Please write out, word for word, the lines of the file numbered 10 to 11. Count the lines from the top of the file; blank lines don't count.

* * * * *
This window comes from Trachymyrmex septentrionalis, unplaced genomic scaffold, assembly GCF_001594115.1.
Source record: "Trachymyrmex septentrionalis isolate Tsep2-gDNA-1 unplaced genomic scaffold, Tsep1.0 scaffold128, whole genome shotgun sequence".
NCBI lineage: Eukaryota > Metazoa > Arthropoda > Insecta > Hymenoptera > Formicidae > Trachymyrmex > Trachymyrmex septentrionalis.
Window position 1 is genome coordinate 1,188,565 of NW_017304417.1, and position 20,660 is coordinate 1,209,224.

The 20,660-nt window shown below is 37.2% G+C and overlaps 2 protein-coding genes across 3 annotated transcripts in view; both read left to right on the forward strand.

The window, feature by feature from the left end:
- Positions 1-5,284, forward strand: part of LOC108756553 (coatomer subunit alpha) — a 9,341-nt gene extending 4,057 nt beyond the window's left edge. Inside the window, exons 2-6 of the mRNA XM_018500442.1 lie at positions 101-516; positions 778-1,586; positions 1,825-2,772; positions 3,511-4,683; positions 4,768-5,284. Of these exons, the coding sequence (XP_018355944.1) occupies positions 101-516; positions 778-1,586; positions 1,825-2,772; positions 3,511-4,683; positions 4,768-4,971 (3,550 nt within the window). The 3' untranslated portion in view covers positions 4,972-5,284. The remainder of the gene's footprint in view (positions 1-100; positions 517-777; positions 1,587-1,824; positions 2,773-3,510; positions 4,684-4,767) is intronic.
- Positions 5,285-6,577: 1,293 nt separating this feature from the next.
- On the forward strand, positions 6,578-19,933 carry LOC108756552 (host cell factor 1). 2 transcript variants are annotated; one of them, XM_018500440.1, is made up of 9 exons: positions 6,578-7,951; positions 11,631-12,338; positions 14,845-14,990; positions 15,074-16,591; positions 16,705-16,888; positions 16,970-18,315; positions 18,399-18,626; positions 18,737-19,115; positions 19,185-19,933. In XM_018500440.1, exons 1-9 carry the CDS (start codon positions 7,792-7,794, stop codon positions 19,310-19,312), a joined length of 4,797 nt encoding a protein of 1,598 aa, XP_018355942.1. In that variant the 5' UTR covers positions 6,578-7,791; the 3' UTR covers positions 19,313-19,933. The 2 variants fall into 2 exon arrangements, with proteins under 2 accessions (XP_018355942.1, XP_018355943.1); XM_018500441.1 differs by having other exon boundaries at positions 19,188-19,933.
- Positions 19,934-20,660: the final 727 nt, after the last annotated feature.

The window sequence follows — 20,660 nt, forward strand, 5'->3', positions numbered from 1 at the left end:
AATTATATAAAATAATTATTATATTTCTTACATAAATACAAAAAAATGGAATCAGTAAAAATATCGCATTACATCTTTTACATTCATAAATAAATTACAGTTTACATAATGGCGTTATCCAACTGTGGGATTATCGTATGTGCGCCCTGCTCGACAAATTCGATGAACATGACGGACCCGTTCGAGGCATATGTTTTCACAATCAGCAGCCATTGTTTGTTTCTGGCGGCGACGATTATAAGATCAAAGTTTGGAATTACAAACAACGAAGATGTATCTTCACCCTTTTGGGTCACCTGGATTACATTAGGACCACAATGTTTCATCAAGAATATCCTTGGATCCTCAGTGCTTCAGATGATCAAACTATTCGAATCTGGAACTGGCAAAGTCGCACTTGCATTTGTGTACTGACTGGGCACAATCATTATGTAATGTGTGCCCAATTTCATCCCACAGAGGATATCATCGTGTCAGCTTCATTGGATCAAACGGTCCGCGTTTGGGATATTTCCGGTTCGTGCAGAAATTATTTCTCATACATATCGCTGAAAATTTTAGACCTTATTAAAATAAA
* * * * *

- Positions 19,934-20,660: the final 727 nt, after the last annotated feature.

The window sequence follows — 20,660 nt, forward strand, 5'->3', positions numbered from 1 at the left end: